Stimulus Sequence and Concept Learning. Experiment II. Monograph Number 2

TitleStimulus Sequence and Concept Learning. Experiment II. Monograph Number 2
Publication TypeMiscellaneous
Year of Publication1965
AuthorsAnderson, R. C., & Guthrie J. T.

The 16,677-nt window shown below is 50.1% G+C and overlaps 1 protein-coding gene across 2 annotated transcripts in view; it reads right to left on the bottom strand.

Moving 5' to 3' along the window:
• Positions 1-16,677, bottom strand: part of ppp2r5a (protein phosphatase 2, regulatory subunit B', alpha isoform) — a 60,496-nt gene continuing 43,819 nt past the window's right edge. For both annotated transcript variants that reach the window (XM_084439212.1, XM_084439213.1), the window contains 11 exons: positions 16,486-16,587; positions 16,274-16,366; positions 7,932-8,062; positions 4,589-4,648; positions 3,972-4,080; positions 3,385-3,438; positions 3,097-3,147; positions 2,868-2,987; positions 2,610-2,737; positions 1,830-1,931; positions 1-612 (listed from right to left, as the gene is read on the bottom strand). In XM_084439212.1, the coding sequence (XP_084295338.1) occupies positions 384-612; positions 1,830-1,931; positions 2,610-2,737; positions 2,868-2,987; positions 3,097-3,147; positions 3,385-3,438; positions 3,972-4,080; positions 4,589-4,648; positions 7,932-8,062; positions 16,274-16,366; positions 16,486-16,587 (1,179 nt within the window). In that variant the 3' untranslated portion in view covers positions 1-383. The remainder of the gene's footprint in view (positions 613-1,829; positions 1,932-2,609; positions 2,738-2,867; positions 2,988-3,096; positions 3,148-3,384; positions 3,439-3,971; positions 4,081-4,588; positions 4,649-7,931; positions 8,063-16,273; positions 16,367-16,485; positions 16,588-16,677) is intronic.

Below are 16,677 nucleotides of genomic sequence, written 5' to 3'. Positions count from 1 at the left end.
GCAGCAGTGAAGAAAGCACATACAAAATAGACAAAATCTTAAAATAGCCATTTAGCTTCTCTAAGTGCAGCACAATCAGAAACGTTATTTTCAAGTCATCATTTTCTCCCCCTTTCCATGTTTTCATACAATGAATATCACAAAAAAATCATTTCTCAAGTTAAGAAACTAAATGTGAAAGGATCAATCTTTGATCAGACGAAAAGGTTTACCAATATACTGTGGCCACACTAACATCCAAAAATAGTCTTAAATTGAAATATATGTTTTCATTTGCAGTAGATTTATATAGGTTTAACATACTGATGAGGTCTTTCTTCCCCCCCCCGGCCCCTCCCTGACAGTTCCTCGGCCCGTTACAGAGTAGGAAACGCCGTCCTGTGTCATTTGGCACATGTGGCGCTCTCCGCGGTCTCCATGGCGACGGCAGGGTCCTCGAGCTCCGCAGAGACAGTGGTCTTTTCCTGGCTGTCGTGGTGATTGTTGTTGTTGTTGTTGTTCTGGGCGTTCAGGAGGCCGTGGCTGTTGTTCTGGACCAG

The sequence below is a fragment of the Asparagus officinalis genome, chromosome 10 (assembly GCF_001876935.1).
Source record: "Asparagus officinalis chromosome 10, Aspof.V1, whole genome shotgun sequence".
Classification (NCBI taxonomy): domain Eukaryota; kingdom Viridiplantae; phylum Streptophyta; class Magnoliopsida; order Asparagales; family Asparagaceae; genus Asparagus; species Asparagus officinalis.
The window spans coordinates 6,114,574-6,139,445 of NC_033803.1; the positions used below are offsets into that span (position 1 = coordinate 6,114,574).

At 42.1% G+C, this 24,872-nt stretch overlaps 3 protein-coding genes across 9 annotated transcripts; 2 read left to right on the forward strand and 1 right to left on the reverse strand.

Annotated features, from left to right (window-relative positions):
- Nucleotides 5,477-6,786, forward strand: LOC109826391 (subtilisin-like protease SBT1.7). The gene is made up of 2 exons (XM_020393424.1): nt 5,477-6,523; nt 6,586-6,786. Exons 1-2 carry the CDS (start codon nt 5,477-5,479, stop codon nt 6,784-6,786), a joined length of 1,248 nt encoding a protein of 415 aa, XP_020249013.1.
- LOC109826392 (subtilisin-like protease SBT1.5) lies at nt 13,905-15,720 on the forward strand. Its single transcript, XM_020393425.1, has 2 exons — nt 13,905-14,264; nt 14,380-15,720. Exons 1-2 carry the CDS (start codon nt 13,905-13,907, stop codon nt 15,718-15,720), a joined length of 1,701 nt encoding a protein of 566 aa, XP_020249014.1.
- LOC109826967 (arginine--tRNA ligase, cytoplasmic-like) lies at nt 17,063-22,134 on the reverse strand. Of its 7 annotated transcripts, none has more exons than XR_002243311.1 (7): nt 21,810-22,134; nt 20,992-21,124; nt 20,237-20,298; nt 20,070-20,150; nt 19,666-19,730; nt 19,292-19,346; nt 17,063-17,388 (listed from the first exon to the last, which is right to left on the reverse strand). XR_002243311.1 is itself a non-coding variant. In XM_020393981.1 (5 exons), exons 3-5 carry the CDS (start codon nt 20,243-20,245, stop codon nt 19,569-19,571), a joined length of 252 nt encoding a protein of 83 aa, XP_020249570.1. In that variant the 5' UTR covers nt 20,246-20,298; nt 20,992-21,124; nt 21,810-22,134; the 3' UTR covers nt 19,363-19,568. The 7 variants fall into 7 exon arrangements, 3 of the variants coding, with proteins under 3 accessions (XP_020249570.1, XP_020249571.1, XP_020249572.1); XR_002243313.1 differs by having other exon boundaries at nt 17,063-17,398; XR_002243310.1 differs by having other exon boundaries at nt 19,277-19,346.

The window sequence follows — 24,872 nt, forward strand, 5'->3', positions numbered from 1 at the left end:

AbstractThough previous studies had suggested a link between the rate of concept learning and instructional formats in which instances of concepts were held constant or grouped together, a 1964 study by Richard Anderson questioned the conclusion, suggesting that previous studies had been confounded by other irrelevant attributes that changed from trial to trial. The study was replicated to test certain anomalies. Via video screen, 50 undergraduate volunteers were delivered stimuli consisting of seven attributes: number, color, form, shading, vertical or horizontal bar, border, and field orientation. Subjects were given five tasks involving the learning of one pair of concepts. Five treatments differed in terms of the sequence of stimuli used to present the training. Results showed that: (1) when adjacent trials contained the same relevant cue, learning was maximized; and (2) the effects of alternate and constant series are conditional upon the number of stimulus attributes that change from trial to trial. (EMH)